Continuateur d’Eusèbe de Césarée (265-339), Socrate de Constantinople (380-440), un des plus grands historiens de l’Antiquité chrétienne de langue grecque, est l’auteur d’une précieuse Histoire (publiée probablement vers 439/440) dont l’intérêt réside, non seulement dans le fait qu’elle prolonge de plus d’un siècle l’Histoire ecclésiastique d’Eusèbe, mais aussi parce qu’elle nous a conservé des documents historiques de la plus haute importance, souvent cités in extenso, et dont certains sont ..
This volume has 41 chapters written to honor the 100th birthday of Mario Bunge. It celebrates the work of this influential Argentine/Canadian physicist and philosopher. Contributions show the value of Bunge’s science-informed philosophy and his systematic approach to philosophical problems. The chapters explore the exceptionally wide spectrum of Bunge’s contributions to: metaphysics, methodology and philosophy of science, philosophy of mathematics, philosophy of physics, philosophy of psychology, philosophy of social science, philosophy of biology, philosophy of technology, moral philosophy, social and political (...) philosophy, medical philosophy, and education. The contributors include scholars from 16 countries. Bunge combines ontological realism with epistemological fallibilism. He believes that science provides the best and most warranted knowledge of the natural and social world, and that such knowledge is the only sound basis for moral decision making and social and political reform. Bunge argues for the unity of knowledge. In his eyes, science and philosophy constitute a fruitful and necessary partnership. Readers will discover the wisdom of this approach and will gain insight into the utility of cross-disciplinary scholarship. This anthology will appeal to researchers, students, and teachers in philosophy of science, social science, and liberal education programmes. 1. Introduction Section I. An Academic Vocation Section II. Philosophy Section III. Physics and Philosophy of Physics Section IV. Cognitive Science and Philosophy of Mind Section V. Sociology and Social Theory Section VI. Ethics and Political Philosophy Section VII. Biology and Philosophy of Biology Section VIII. Mathematics Section IX. Education Section X. Varia Section XI. Bibliography. (shrink)
Au début du mois d'août 1934, Husserl fut invité par Emanuel Radl à prendre part au huitième Congrès international de philosophie qui devait se tenir à Prague du 2 au 7 septembre de la même année. La situation politique allemande interdisait que Husserl et d'autres philosophes se rendissent à l'étranger, aussi Radl demanda-t-il à Husserl de lui envoyer une communication épistolaire destinée à être lue lors des débats. Husserl rédigea donc une lettre, la « Lettre pragoise » — qu'on lut (...) en séance et qui fut publiée d'abord dans le quotidien Prager Tageblatt, puis dans les Actes du colloque² —, mais, outre cela, un texte plus long consacré au même thème : la tâche actuelle de la philosophie. C'est ce texte dont on lira ici la traduction. De multiples péripéties et des circonstances diverses ont empêché que Husserl envoie à temps ce texte plus achevé; quelques indications données par lui-même dans sa correspondance³, avec Patocka notamment, montreni qu'il n'en était pas entièrement satisfait et qu'il souhaitait revoir au moins le début. Ces remaniements vont peu à peu déboucher sur la célèbre conférence de 1935 sur la crise des sciences européennes, qui est fort proche du présent texte bien que le point de départ n 'en soit plus désormais l'interrogation sur le rôle de la philosophie, mais la critique des sciences. Quoi qu'il en soit, la « conférence de Prague » inaugure la série des textes qui aboutiront à la dernière grande œuvre de Husserl, La Crise des sciences européennes et la phénoménologie transcendantale dont l'essai qu'on va lire est, en quelque sorte, la toute première esquisse. (shrink)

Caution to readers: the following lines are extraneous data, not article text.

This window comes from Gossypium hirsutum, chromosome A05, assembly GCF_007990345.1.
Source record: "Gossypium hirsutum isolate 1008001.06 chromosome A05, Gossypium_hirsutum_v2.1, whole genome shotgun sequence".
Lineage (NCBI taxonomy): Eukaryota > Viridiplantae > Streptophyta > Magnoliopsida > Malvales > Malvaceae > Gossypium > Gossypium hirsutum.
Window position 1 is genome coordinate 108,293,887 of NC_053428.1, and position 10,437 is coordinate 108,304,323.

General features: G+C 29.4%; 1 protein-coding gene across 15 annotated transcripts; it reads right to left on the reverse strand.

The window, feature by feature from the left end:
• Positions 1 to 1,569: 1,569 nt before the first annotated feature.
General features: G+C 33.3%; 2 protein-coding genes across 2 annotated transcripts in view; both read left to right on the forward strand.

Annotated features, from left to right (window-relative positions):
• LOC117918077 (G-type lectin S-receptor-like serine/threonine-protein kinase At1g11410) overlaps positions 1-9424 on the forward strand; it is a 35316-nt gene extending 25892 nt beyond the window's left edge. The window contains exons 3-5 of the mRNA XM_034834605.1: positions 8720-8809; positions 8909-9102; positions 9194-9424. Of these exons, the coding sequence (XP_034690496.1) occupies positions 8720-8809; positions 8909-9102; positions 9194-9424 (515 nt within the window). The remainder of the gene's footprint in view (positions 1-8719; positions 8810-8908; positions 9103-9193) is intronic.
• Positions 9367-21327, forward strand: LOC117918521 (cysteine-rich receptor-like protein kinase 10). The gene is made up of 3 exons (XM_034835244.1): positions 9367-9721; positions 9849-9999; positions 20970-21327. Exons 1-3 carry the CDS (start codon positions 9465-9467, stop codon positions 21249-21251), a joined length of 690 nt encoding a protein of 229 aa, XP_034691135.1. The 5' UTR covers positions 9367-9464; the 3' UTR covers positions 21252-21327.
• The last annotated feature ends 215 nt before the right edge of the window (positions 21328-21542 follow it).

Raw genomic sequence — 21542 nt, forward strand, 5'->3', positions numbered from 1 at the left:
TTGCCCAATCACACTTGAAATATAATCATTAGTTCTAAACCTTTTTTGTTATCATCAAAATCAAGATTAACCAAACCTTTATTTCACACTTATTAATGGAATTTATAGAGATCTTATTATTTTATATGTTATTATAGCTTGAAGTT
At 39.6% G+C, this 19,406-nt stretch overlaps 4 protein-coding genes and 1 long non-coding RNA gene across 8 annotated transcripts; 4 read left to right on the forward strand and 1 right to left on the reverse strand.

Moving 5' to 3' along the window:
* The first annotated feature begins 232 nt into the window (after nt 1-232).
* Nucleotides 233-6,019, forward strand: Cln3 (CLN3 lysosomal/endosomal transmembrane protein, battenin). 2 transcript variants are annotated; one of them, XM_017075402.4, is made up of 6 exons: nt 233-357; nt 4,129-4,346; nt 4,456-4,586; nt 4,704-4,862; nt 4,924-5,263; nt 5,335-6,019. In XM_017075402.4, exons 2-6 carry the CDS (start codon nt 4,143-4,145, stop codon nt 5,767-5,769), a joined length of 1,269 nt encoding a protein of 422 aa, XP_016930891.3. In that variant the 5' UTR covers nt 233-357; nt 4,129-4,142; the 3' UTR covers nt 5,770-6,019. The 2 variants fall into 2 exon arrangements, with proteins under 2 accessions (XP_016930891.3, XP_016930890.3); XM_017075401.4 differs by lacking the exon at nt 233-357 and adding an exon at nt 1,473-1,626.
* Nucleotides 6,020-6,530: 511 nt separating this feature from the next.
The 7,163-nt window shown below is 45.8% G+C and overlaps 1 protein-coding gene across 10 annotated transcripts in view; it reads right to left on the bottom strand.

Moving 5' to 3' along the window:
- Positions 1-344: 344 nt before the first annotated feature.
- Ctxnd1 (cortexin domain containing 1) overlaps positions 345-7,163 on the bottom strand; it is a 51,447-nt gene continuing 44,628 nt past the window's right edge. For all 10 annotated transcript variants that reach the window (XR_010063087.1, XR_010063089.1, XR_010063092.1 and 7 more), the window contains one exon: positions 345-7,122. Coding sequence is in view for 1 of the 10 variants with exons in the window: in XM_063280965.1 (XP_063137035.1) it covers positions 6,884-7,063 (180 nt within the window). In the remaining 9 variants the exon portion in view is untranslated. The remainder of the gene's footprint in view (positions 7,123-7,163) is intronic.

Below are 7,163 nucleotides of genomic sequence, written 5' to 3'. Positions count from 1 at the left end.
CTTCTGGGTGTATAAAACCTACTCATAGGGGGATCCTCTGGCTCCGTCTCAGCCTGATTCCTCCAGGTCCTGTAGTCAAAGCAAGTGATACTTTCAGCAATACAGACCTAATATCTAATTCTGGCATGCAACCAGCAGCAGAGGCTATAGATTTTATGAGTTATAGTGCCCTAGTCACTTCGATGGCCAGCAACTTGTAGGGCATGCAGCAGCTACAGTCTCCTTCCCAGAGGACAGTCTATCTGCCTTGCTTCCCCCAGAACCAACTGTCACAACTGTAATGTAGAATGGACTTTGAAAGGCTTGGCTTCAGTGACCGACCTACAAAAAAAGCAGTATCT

Snoek, like other commentators, conflates some of my neural claims with those of the Brain Disease Model of Addiction. But she sees other details of my modeling with precision and depth. I welcome her emphasis on individual and developmental differences in addicts' capacity to recognize and deploy their personal agency. In fact we agree that belief in personal agency is a critical first step to cultivating it. Yet I wish to steer away from the disease nomenclature, to give that belief (...) its best chance to flourish. (shrink)